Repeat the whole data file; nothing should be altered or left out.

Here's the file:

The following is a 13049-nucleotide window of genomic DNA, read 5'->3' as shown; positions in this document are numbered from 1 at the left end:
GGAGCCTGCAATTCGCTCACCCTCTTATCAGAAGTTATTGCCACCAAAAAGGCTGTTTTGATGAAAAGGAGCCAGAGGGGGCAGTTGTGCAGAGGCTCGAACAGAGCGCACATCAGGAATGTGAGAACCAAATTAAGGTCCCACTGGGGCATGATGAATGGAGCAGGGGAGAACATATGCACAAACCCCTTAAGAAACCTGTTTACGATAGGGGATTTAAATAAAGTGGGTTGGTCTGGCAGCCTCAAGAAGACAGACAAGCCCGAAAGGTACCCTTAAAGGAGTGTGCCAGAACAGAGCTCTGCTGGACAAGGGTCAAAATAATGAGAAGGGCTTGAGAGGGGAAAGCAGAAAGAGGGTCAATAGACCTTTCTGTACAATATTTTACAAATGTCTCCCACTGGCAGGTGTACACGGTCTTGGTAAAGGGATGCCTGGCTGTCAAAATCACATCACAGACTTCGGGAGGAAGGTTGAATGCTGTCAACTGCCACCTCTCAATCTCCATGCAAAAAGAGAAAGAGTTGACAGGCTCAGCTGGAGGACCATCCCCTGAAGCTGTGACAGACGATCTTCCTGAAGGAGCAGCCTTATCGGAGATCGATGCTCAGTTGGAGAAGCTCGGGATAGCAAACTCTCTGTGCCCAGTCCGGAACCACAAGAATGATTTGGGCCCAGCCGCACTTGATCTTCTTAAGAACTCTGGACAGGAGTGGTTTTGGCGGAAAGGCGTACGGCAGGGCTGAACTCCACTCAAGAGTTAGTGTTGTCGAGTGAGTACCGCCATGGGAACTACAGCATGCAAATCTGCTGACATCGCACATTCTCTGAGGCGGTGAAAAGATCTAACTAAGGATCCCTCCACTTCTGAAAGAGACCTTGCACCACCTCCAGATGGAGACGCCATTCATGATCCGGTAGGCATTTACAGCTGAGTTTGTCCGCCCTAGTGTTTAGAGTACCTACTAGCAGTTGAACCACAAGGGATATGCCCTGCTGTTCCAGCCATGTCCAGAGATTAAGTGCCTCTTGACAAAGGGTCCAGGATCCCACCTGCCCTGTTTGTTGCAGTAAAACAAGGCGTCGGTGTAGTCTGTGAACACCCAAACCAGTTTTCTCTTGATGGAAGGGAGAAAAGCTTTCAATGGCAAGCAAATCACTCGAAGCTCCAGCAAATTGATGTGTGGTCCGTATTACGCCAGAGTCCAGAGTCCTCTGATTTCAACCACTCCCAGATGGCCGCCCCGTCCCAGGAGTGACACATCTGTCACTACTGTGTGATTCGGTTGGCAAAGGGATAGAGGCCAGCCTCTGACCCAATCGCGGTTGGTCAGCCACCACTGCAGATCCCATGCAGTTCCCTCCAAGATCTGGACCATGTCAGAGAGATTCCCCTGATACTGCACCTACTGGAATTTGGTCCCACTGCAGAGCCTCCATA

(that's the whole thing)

The following is a 13049-nucleotide window of genomic DNA, read 5'->3' as shown; positions in this document are numbered from 1 at the left end:
GGAGCCTGCAATTCGCTCACCCTCTTATCAGAAGTTATTGCCACCAAAAAGGCTGTTTTGATGAAAAGGAGCCAGAGGGGGCAGTTGTGCAGAGGCTCGAACAGAGCGCACATCAGGAATGTGAGAACCAAATTAAGGTCCCACTGGGGCATGATGAATGGAGCAGGGGAGAACATATGCACAAACCCCTTAAGAAACCTGTTTACGATAGGGGATTTAAATAAAGTGGGTTGGTCTGGCAGCCTCAAGAAGACAGACAAGCCCGAAAGGTACCCTTAAAGGAGTGTGCCAGAACAGAGCTCTGCTGGACAAGGGTCAAAATAATGAGAAGGGCTTGAGAGGGGAAAGCAGAAAGAGGGTCAATAGACCTTTCTGTACAATATTTTACAAATGTCTCCCACTGGCAGGTGTACACGGTCTTGGTAAAGGGATGCCTGGCTGTCAAAATCACATCACAGACTTCGGGAGGAAGGTTGAATGCTGTCAACTGCCACCTCTCAATCTCCATGCAAAAAGAGAAAGAGTTGACAGGCTCAGCTGGAGGACCATCCCCTGAAGCTGTGACAGACGATCTTCCTGAAGGAGCAGCCTTATCGGAGATCGATGCTCAGTTGGAGAAGCTCGGGATAGCAAACTCTCTGTGCCCAGTCCGGAACCACAAGAATGATTTGGGCCCAGCCGCACTTGATCTTCTTAAGAACTCTGGACAGGAGTGGTTTTGGCGGAAAGGCGTACGGCAGGGCTGAACTCCACTCAAGAGTTAGTGTTGTCGAGTGAGTACCGCCATGGGAACTACAGCATGCAAATCTGCTGACATCGCACATTCTCTGAGGCGGTGAAAAGATCTAACTAAGGATCCCTCCACTTCTGAAAGAGACCTTGCACCACCTCCAGATGGAGACGCCATTCATGATCCGGTAGGCATTTACAGCTGAGTTTGTCCGCCCTAGTGTTTAGAGTACCTACTAGCAGTTGAACCACAAGGGATATGCCCTGCTGTTCCAGCCATGTCCAGAGATTAAGTGCCTCTTGACAAAGGGTCCAGGATCCCACCTGCCCTGTTTGTTGCAGTAAAACAAGGCGTCGGTGTAGTCTGTGAACACCCAAACCAGTTTTCTCTTGATGGAAGGGAGAAAAGCTTTCAATGGCAAGCAAATCACTCGAAGCTCCAGCAAATTGATGTGTGGTCCGTATTACGCCAGAGTCCAGAGTCCTCTGATTTCAACCACTCCCAGATGGCCGCCCCGTCCCAGGAGTGACACATCTGTCACTACTGTGTGATTCGGTTGGCAAAGGGATAGAGGCCAGCCTCTGACCCAATCGCGGTTGGTCAGCCACCACTGCAGATCCCATGCAGTTCCCTCCAAGATCTGGACCATGTCAGAGAGATTCCCCTGATACTGCACCTACTGGAATTTGGTCCCACTGCAGAGCCTCCATA